When the New England Patriots take the field to face the Los Angeles Rams in the Super Bowl, they will face Rams center John Sullivan, a three-time State Open champion from Greenwich High.
Sullivan, a 6-foot-4 lineman, won State Open titles for the Cardinal at 275 pounds in 2001, 2002 and 2003. As a senior, he was a National High School Coaches Association All-American.
He told Brian Jerzak of The Guillotine.com in 2016 that he was intrigued about wrestling after seeing the Cardinals face off against Danbury as a freshman at Greenwich High. And he was looking to get better in football.
Sullivan had a good football career in football at Greenwich, where he was a Parade All-American and won the Gatorade Player of the Year award as a senior. As a center, he was named the offensive MVP by the Connecticut Post in 2002.
He helped Greenwich (12-1-1) go to the Class LL championship game in 2002 before falling to West Haven. He played at Notre Dame and was drafted in the sixth round of the NFL draft by the Minnesota Vikings in 2008.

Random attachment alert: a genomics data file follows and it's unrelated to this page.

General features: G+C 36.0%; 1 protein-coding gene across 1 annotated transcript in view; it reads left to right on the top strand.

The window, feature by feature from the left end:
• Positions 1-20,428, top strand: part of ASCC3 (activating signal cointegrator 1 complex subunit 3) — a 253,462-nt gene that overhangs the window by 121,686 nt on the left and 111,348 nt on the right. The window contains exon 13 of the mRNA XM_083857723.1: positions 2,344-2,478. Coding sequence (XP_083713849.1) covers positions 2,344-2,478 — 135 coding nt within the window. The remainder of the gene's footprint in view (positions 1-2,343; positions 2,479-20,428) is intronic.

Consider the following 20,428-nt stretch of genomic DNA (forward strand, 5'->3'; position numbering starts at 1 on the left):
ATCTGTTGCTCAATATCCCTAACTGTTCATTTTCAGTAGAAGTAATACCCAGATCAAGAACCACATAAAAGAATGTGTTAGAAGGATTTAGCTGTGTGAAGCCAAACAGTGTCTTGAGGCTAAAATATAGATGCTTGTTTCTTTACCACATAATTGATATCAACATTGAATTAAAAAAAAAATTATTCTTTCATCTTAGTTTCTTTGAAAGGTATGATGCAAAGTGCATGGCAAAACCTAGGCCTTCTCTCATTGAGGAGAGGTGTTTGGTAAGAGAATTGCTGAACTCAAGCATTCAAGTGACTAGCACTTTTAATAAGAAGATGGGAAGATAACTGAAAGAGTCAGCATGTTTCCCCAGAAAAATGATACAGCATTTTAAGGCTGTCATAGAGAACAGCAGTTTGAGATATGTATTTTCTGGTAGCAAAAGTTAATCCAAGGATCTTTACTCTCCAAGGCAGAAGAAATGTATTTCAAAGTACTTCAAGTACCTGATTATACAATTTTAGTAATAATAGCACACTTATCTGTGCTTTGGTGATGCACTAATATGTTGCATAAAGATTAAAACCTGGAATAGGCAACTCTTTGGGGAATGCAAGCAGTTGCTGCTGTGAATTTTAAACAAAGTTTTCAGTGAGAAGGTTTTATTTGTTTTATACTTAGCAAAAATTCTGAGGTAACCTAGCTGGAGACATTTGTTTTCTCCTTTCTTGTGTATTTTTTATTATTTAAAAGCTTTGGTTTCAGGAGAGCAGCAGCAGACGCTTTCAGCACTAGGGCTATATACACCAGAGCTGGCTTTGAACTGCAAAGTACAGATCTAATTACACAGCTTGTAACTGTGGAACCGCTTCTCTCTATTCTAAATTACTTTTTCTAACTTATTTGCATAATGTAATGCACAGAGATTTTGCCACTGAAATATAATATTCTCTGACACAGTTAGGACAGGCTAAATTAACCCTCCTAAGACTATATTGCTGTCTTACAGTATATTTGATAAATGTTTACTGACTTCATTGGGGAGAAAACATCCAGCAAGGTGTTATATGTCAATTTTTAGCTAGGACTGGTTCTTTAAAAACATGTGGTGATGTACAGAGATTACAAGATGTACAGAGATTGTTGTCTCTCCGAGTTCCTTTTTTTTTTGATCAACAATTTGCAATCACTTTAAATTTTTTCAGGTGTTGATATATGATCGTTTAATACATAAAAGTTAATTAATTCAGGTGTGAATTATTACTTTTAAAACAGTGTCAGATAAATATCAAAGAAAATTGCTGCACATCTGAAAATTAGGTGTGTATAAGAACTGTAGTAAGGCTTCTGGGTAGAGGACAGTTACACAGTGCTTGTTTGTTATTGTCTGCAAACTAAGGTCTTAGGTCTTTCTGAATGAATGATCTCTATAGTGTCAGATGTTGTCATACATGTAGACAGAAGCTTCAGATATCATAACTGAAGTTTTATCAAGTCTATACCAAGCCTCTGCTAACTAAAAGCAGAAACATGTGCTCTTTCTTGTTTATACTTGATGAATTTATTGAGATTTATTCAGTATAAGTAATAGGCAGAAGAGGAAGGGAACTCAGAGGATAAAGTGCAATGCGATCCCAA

Sullivan became a starter at center for the Vikings in 2009 and played in front of Hall of Fame QB Brett Favre. Minnesota went to the NFC championship game that season before falling to the New Orleans Saints in overtime.
In 2012, Sullivan anchored the offensive line in front of Vikings’ running back Adrian Peterson, who rushed for 2,097 yards, just eight yards short of Eric Dickerson’s NFL single-season record. Sullivan was named to the Pro Football Writers Association All-Pro team after the season.
Sullivan, 33, proved remarkably durable, playing in 93 games at center for the Vikings over six years. After missing the 2015 season due to injury, he was released by Minnesota just before the start of the 2016 season.
Sullivan signed with the Redskins in 2016 and then signed with Los Angeles in 2017. In the past two years, Sullivan has played and started in 31 games for the Rams, who beat the Saints in overtime in the NFC championship game. This will be Sullivan’s first Super Bowl appearance.
Wrestling was part of the journey for Sullivan, who was 138-6 in high school career with Greenwich.
“It is a totally different type of burn from the conditioning football requires. I saw it as a challenge. I bought into that challenge and bought into getting better. I figured it would help me with football,” he told Brian Jerzak of The Guillotine.com .
Sullivan told Jerzak that wrestling helped him to become a better football player – especially with his balance.
He told Jerzak that he seeks out teammates that wrestled in high school. “People who have never done it will never understand,” Sullivan told Jerzak. “Wrestling is the most brutal sport possible. It is not going to lead to the most brutal injuries – that goes to football – but wrestling is more difficult in terms of cardio and the training – the grind.”
CREDIT: CT Wrestling Online